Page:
As the numbers of COVID-19 and non-COVID-19 CT images used in this study are 349 and 397, respectively, the binary classification in this study was not much disadvantaged from the class imbalance problem, where the class distributions are highly imbalanced. Due to imbalanced data, classifiers tend to result in low predictive accuracy for the minority class. Medical datasets are often not balanced in the class labels because of limited samples collected from patients and cost for acquiring annotated data. There are many techniques proposed for addressing class imbalance , which can be applied to medical imaging, such as the “deep domain adaptation”23 for handling the shortage of large amounts of labeled data, weighted loss method by updating the loss function to result in the same loss for all classes, downsampling by removing images from the majority class, and oversampling by adding more images to minority classes using artificial data augmentation24,25. Open challenges in imbalance data and exploration for solutions can be found in26.
AI-based medical diagnosis systems based on deep learning of medical imaging are increasingly recognized to be clinically useful. However, development of suitable deep-learning networks and effective training strategy for clinical applications is a topic of research that needs to be explored27. Through a comprehensive investigation of 16 pretrained CNNs using certain parameter specification and training strategy for the networks, this study discovers the very high performance of several of these networks for COVID-19 diagnosis using CT images. The network configuration of the pretrained models can be implemented for classification of other image modality, such as X-ray, for the detection of COVID-19.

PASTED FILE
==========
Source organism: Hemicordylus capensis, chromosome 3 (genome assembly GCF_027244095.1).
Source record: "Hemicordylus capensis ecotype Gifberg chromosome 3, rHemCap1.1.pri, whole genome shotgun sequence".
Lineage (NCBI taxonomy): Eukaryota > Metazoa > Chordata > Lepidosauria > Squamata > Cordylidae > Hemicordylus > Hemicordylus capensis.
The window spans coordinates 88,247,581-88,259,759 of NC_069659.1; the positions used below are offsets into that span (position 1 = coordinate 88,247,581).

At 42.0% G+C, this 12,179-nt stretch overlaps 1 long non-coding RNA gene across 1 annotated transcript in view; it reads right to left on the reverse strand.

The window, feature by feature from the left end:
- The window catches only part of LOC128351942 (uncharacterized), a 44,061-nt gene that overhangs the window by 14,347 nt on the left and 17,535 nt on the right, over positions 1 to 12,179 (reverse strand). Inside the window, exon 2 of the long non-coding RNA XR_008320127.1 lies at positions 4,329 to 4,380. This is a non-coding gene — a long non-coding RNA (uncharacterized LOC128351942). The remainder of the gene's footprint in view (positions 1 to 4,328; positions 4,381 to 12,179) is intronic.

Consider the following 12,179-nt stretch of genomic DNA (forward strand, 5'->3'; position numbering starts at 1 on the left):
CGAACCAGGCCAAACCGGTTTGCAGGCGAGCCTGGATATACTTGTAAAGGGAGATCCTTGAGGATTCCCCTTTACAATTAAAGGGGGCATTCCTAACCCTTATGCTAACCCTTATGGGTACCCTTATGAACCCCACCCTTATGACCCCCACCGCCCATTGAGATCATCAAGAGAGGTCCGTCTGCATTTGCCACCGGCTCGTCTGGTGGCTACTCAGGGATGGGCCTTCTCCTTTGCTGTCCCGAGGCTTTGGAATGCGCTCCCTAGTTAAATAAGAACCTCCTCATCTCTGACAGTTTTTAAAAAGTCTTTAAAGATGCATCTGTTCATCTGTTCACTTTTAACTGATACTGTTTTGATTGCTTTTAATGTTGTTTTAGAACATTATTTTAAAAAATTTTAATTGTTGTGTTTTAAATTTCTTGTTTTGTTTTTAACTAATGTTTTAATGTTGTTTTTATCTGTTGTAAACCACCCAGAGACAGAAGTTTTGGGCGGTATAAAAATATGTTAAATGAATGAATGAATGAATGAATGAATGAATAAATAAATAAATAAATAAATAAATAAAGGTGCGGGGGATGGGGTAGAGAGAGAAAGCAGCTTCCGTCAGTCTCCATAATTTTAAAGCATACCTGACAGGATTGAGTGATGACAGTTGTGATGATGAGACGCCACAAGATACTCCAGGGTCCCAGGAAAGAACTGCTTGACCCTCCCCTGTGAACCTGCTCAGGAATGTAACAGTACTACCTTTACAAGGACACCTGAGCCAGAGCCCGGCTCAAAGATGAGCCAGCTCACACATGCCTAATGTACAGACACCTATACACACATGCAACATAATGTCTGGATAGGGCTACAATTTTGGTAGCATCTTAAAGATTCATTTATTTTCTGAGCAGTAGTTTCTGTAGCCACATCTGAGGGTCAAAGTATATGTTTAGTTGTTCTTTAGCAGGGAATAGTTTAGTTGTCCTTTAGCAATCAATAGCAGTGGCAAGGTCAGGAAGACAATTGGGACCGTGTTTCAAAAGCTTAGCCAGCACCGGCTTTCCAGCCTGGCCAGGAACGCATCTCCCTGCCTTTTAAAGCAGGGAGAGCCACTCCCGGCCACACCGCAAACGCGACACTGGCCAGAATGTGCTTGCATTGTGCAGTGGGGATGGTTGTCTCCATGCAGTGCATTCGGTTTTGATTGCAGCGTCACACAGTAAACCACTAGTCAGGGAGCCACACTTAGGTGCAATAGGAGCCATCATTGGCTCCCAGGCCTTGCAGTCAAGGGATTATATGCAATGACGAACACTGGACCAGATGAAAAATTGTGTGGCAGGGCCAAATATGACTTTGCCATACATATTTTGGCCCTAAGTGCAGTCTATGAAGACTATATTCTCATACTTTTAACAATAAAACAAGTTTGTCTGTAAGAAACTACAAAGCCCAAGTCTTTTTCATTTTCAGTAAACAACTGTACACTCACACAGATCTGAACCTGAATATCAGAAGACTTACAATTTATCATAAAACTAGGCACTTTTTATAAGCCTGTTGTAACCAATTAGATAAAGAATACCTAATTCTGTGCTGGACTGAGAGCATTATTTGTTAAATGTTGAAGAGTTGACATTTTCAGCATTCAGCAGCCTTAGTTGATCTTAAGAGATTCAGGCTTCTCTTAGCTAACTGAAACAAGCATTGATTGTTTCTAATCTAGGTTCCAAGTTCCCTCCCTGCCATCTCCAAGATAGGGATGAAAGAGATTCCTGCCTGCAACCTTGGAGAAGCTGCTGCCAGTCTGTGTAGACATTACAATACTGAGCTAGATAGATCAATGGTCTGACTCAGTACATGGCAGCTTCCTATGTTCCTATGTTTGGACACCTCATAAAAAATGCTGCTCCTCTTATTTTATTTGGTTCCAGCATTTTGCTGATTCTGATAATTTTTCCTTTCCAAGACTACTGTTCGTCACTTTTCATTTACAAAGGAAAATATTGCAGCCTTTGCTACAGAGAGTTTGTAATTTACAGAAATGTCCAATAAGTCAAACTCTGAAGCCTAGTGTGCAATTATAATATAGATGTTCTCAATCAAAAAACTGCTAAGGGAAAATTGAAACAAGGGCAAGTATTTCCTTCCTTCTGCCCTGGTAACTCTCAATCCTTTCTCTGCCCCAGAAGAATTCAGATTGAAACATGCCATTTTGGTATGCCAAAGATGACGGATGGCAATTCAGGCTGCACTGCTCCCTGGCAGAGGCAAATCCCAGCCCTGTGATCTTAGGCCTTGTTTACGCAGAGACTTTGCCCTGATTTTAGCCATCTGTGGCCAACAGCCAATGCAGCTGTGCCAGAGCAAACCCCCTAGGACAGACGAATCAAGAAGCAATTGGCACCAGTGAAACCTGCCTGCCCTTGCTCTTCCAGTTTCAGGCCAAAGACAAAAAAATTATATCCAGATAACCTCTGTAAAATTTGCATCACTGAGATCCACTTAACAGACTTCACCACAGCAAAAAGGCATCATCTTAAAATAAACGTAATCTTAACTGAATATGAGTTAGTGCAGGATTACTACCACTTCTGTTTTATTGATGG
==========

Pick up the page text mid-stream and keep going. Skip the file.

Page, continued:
Most AI studies on chest CT used for differentiating COVID-19 pneumonia from other causes of pneumonia consider both three-class classification problems (COVID-19 pneumonia, non-COVID-19 pneumonia, and healthy) and two-class classification (COVID-19 pneumonia and healthy)2. Due to the limit of publicly available data, this study concerns with the two-class classification. However, extension of the use of pretrained CNNs to the three-class classification of COVID-19 imaging data is straightforward.
The findings reported from this study bring benefits to the development of fast and efficient diagnostic tools using imaging data and contribute to further leading into the development of more accurate point-of-care diagnostic and detection tools for containing the coronavirus pandemic.
The MATLAB code used in this study is available at the author’s personal homepage: https://sites.google.com/view/tuan-d-pham/codes.
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Pham, T.D. A comprehensive study on classification of COVID-19 on computed tomography with pretrained convolutional neural networks. Sci Rep 10, 16942 (2020). https://doi.org/10.1038/s41598-020-74164-z